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These are very small dresses. Source is makinology on tumblr.

These are very small dresses. Source is makinology on tumblr.

I don't usually go for this type of knitting. But this artist makes the fruit almost real. Source is fruit face on flickr.

I don’t usually go for this type of knitting. But this artist makes the fruit almost real. Source is fruit face on flickr.

The sheer artistry takes my breath away. It is beautiful Source is podkins on tumblr.

The sheer artistry takes my breath away. It is beautiful. Source is podkins on tumblr.

This is the result of a second grade project in Katonah. They spun, dyed, and knit this as a second grade community project. Amazing.

This is the result of a second grade project in Katonah. They spun, dyed the yarns with Kool Aid and Wiltons Icing Gels, and knit this as a second grade community project with the help of Frankie Brown. Amazing.

Knitted glass by Carol Milne.

Knitted glass by Carol Milne.

catalogue raisonne. Yes we've all had enough of snow, but this blanket is beautiful.

catalogue raisonne. Yes we’ve all had enough of snow, but this blanket is beautiful.

Source is kgthreads on tumblr.

Source is kgthreads on tumblr.

The construction of the non-shoulder and the sleeve area is interesting. Source is Zara.

The construction of the non-shoulder and the sleeve area is interesting. Source is Zara.

I have to admit, the feathers caught my eye much more than the knit top below. I love the whole construct of the picture, though. Source is tumbler.

I have to admit, the feathers caught my eye much more than the knit top below. I love the whole construct of the picture, though. Source is tumbler.

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I live by the sentiment that I will not regret the past nor wish to shut the door on it. Ninety-nine percent of the time I live in peace with past and present. But that one percent can be a thorn. It deals with my decision in college and grad school not to follow my love of drawing and painting.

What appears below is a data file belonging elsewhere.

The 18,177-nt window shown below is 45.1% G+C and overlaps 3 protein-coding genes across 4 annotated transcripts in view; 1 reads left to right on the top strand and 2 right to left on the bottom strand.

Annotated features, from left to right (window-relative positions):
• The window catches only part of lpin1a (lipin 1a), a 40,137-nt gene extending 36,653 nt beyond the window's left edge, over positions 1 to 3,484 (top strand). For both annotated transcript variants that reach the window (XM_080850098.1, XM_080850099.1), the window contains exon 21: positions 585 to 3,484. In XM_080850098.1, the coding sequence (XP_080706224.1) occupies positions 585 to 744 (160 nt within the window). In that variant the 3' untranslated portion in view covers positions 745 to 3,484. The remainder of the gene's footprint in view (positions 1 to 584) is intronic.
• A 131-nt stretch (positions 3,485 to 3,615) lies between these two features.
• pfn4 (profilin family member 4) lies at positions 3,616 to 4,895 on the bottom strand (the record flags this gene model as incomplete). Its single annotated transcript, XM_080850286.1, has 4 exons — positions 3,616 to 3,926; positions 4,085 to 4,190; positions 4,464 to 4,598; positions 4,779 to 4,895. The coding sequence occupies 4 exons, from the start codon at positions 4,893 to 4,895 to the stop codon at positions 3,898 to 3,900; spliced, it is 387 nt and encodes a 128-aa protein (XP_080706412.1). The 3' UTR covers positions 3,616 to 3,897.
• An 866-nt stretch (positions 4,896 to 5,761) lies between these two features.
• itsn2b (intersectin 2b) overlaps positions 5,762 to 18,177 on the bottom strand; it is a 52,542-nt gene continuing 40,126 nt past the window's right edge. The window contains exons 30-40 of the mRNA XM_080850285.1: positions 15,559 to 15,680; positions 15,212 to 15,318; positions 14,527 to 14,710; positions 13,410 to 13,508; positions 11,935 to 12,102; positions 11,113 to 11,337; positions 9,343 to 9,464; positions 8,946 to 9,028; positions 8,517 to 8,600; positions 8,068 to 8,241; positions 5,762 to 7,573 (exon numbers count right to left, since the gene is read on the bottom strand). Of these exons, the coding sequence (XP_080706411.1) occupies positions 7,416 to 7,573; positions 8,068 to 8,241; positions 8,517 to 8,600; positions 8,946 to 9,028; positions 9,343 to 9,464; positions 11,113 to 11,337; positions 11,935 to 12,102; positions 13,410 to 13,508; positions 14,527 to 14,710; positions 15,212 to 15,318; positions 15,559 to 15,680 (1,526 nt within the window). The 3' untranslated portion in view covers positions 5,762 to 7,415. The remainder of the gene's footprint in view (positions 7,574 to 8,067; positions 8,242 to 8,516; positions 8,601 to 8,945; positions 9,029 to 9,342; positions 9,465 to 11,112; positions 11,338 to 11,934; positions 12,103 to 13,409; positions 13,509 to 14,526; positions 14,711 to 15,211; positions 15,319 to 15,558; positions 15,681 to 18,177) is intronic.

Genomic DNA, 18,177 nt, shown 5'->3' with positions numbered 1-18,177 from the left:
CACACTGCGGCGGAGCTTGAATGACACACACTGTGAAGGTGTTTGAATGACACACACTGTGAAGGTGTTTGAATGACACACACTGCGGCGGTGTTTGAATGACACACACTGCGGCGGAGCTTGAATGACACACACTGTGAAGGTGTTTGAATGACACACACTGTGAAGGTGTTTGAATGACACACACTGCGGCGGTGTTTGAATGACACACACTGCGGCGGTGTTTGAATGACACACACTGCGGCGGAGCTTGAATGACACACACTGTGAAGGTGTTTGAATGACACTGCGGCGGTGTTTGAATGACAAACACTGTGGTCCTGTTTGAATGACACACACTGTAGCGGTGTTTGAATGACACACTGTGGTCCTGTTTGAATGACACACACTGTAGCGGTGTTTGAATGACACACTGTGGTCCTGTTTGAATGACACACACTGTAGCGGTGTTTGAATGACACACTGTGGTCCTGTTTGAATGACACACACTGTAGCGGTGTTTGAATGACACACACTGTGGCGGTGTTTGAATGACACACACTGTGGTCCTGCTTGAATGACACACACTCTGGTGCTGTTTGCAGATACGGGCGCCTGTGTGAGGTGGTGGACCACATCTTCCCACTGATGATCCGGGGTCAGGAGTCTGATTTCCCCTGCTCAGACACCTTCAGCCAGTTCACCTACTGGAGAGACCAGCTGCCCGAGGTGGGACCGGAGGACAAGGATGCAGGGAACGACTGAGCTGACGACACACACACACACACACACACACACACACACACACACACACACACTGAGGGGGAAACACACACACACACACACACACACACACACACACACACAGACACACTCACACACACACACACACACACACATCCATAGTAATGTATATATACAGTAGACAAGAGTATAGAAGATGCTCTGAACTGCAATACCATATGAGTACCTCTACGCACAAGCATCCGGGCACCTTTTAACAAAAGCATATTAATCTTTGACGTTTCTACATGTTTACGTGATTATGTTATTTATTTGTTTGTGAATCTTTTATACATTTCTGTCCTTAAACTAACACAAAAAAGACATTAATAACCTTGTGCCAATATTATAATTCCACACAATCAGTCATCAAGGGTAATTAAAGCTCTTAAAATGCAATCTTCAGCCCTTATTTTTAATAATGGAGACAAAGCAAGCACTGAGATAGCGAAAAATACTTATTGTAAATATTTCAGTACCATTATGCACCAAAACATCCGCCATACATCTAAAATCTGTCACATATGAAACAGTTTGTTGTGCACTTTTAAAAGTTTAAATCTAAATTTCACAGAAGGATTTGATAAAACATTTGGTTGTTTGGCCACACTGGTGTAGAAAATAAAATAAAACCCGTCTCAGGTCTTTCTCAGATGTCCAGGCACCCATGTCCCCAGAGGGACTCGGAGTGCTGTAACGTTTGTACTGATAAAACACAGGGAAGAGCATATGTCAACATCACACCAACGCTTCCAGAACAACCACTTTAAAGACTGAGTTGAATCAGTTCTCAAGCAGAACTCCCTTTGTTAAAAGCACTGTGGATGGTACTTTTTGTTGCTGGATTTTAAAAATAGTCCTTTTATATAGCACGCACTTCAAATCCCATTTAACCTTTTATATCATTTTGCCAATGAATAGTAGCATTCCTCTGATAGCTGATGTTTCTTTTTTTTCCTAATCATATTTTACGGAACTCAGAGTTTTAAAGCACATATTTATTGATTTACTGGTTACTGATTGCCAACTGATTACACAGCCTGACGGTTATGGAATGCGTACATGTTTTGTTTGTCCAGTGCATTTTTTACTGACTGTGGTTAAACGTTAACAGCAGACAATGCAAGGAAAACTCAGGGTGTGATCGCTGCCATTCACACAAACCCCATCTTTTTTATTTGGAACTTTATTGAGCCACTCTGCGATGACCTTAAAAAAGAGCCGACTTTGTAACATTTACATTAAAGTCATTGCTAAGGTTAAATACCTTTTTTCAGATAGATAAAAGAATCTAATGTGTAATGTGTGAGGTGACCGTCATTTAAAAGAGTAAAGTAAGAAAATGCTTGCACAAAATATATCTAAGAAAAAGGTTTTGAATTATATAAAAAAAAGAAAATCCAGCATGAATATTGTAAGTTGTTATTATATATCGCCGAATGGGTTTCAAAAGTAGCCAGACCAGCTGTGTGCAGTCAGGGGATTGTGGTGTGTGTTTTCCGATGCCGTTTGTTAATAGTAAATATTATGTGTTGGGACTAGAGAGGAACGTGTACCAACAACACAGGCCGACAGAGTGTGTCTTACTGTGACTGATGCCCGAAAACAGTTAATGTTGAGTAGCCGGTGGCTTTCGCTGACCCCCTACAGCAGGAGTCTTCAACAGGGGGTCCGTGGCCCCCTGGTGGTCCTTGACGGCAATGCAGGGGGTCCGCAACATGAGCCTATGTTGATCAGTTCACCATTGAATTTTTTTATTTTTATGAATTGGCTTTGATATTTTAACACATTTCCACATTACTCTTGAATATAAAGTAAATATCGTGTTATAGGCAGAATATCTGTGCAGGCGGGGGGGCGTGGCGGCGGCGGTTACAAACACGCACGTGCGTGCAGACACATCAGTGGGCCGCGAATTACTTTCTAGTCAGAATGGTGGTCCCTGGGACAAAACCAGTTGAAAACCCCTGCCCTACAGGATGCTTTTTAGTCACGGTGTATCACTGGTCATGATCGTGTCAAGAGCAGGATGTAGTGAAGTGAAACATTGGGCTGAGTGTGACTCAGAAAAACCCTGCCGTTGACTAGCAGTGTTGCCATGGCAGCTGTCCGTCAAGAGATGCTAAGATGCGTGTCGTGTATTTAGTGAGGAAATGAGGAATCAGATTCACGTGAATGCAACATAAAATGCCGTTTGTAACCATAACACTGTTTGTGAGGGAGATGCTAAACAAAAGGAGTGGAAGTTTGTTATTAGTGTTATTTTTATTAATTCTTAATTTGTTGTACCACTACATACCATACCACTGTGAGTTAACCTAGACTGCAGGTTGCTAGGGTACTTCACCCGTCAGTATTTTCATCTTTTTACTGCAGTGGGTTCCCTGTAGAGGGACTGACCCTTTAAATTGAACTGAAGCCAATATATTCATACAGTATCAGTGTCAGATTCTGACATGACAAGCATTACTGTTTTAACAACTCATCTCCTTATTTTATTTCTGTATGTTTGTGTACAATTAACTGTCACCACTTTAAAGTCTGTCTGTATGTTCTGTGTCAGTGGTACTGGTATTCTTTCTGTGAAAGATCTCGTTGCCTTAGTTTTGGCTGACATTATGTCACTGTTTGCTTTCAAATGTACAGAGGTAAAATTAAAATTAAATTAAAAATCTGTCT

At the age of seven I knew what I wanted to be: a writer. I commandeered my mother’s old manual typewriter from the 1930s (I still have it!) and pounded out story after story at my little desk in our basement. I was writer, editor, printer, and illustrator of my own little books. One of the most prominent memories from that time was that darn typewriter and how I literally had to hammer each key to get it to print, with mom upstairs calling “You better not break that typewriter.” When the black ribbon that ran from spool to spool would come to an end, I had to rewind it. Usually I could almost get three rewinds off the ribbon before I had to beg a new one off my mother.

“What are you writing down there”, she’d ask while handing over yet another fresh black ribbon.

“Nothing.” I’d say. The classic kid response to everything.

In addition to the typewriter on my little desk, what once was a tin can of peas was now a holder for pens, drawing pencils, editing pencils, and a pink eraser. Stored in the desk cubby hole was paper for the typewriter, carbon paper, paper for drawing, and the old standard black and white cardboard covered notebooks used for school, but which I used for journaling all my ideas both written and drawn. I was a conservationist’s nightmare when it came to paper products. I also had, prominently displayed next to a  large old fashioned industrial counting machine, a pink message pad with the words While You Were Out printed boldly across the top.

In high school, I dropped story writing for poetry. I call those four years my Lord Byron period. I also drew a lot and discovered painting and art class. I was drawn to poets like Silvia Plath and other writers and artists who had tragic endings. I could understand why she put her head in an oven. I comprehended why Hemingway shot himself. Mom and the school counselor introduced me to psychology via the school psychologist. The upshot of which was I stopped writing so they had nothing to read. I withdrew into my world of drawings and paintings most of which had to do with what would be called fantasy art: a world of fairies and elves. I had found Tolkein, Beowulf, King Arthur, Sir Gawaine and the Green Knight. My art teacher and I formally parted ways in that I took no further classes with him. He wasn’t into fantasy art. So on my free periods I would sit in the school hallway and draw.